Terry Story:    Yeah, it happens all the time. I know of properties that are coming on the market and the first people I bring it to the attention to are my clients. A lot of times I sell homes before they even hit the market. That’s why when you see these days on market maybe one day, a lot of times that was because the deal was put together before even you saw it on the MLS, Multiple Listing Service.

Steve Pomeranz:   Talking about buying and selling homes, what about dealing with the appliances? I know that that can be a sticky situation.

Terry Story:    Sure, sure.

Steve Pomeranz:   Give us some stories about that.

Terry Story:    When you have a contract, you want to make sure you write down all the appliances that you want to remain. See here in Florida we have, it has all the appliances listed but it doesn’t have washer-dryer. The agent has to hand write washer-dryer. Don’t ask me why, but that’s the default. I recently had a situation where the seller asked, “Hey, can we keep our washer-dryer?” But this is before contracting, like “Yeah, we cannot include it in a contract, not a problem.”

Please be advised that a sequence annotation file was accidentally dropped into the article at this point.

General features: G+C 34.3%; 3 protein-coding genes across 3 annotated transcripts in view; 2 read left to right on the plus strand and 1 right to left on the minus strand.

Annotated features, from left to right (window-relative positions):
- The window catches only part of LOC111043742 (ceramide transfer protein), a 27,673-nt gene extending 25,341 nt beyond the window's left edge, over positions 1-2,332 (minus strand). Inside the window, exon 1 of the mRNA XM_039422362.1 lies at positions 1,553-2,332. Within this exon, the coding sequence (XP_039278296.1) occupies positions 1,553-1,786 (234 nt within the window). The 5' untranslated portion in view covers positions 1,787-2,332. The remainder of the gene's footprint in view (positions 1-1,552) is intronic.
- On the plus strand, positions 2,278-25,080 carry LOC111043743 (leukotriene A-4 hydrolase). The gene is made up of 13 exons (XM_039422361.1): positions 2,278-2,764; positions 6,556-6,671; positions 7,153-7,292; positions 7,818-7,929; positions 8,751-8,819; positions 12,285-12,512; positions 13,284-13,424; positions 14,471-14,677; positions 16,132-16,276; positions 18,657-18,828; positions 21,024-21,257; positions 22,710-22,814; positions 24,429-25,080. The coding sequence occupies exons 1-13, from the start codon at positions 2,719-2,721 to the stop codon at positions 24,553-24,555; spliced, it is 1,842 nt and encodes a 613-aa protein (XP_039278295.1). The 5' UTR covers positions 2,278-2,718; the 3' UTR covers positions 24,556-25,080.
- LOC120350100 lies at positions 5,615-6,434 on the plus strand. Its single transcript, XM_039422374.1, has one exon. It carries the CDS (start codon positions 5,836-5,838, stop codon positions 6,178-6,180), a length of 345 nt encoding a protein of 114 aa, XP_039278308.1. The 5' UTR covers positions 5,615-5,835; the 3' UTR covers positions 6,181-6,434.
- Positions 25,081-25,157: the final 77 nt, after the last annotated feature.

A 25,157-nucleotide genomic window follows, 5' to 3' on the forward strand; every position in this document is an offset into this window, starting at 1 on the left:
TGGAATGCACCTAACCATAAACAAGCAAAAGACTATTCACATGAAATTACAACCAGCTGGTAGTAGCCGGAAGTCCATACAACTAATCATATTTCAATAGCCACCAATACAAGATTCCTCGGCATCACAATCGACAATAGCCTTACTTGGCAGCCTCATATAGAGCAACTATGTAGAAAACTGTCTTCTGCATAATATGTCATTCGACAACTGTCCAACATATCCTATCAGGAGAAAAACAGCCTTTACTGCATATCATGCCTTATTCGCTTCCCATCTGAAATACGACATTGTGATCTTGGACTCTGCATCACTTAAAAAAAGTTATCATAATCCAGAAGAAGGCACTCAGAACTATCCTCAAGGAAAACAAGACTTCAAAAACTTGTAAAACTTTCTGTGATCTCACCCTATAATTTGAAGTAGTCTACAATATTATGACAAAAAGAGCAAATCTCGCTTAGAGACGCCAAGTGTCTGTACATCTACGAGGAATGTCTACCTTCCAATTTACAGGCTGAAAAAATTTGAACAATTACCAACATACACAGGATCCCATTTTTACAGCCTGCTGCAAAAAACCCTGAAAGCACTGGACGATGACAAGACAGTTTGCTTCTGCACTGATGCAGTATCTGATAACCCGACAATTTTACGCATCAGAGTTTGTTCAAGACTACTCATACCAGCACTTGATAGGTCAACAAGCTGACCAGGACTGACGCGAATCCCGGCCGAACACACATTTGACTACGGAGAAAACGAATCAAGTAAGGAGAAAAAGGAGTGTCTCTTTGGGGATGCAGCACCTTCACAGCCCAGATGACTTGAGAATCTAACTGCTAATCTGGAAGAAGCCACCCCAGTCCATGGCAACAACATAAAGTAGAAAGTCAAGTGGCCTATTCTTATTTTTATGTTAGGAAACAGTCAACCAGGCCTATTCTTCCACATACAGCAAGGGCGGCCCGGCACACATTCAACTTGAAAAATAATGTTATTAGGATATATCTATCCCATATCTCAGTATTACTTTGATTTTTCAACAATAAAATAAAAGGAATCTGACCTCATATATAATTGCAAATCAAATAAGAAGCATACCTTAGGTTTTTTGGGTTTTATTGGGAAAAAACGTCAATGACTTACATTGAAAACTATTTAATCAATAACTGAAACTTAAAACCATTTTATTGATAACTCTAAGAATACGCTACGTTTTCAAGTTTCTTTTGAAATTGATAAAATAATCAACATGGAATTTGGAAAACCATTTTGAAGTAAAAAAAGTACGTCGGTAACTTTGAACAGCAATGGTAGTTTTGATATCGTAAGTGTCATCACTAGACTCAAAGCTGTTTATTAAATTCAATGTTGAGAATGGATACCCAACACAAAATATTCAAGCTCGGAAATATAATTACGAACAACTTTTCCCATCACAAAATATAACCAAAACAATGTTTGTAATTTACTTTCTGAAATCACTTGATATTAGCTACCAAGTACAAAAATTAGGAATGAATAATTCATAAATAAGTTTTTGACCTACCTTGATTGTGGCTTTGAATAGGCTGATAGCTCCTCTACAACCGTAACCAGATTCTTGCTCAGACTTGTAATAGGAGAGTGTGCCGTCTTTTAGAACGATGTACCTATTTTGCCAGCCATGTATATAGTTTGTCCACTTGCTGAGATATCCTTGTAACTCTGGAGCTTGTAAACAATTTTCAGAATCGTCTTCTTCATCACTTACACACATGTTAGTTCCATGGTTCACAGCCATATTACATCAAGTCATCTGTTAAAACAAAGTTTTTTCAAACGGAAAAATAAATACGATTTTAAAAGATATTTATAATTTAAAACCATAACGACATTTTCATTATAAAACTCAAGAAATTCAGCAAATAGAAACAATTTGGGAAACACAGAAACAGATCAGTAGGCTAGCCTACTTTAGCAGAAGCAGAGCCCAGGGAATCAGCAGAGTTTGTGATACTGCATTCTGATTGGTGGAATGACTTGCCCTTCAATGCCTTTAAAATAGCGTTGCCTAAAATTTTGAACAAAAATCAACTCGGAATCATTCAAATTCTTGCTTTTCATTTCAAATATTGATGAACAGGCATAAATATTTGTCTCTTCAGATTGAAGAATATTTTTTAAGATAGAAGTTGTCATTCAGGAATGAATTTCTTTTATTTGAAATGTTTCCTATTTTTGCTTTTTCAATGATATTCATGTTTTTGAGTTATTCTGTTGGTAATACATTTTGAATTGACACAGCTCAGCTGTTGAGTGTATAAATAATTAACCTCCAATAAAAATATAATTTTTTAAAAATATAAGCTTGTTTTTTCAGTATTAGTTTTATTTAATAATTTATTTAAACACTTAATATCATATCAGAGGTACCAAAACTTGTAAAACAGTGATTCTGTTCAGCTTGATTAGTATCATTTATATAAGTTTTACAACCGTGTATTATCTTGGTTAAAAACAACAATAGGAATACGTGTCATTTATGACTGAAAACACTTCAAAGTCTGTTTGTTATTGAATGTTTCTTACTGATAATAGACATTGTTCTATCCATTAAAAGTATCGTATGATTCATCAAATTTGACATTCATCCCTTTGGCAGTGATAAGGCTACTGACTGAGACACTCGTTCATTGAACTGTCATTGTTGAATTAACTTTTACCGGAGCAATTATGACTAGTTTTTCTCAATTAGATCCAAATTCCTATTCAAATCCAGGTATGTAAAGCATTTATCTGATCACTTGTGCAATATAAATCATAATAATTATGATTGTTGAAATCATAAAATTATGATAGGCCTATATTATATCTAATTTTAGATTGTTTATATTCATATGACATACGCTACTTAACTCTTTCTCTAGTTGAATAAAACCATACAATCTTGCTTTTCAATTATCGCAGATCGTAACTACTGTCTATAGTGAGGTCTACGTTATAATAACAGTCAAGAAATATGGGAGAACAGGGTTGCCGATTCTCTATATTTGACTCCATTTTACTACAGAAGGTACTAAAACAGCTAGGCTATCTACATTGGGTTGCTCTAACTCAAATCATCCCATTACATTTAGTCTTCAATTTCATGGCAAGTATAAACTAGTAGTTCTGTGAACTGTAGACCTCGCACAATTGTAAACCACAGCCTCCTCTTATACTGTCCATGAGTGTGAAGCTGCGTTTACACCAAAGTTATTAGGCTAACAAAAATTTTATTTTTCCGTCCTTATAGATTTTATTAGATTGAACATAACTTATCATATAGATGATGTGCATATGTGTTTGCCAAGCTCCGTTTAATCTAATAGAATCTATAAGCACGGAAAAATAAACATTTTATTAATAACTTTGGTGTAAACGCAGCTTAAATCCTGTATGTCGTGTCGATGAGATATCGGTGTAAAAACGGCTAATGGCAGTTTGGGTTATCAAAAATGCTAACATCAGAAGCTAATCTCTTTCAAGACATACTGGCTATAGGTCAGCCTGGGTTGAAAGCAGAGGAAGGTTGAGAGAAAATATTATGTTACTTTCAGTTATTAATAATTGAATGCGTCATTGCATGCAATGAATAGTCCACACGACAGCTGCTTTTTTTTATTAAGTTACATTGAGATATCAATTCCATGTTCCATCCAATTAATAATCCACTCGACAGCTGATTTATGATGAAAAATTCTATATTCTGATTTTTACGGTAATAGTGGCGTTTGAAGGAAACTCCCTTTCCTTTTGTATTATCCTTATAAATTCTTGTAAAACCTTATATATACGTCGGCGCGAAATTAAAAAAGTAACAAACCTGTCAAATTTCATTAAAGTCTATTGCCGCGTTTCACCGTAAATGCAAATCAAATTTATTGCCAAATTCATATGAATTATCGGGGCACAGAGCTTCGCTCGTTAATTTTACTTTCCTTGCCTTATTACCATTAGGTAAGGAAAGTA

So when it came to negotiating, in Florida it’s generally perceived that the washer-dryer stay. So the buyer came in, wanted the washer-dryer. As a matter of fact, I showed them the washer-dryer because they were really nice washer-dryers. However, their agent failed to put it in the contract. So the seller took it upon himself, looked at the contract and said, “Oh they must not want the washer-dryer. I’m going to get rid of them.”

Steve Pomeranz:   That’s fair.

Terry Story:    Which is fair. So he sold them and one was really expensive, brand new, a year old washer machine, like fancy.

Steve Pomeranz:   Like these little aircraft carriers.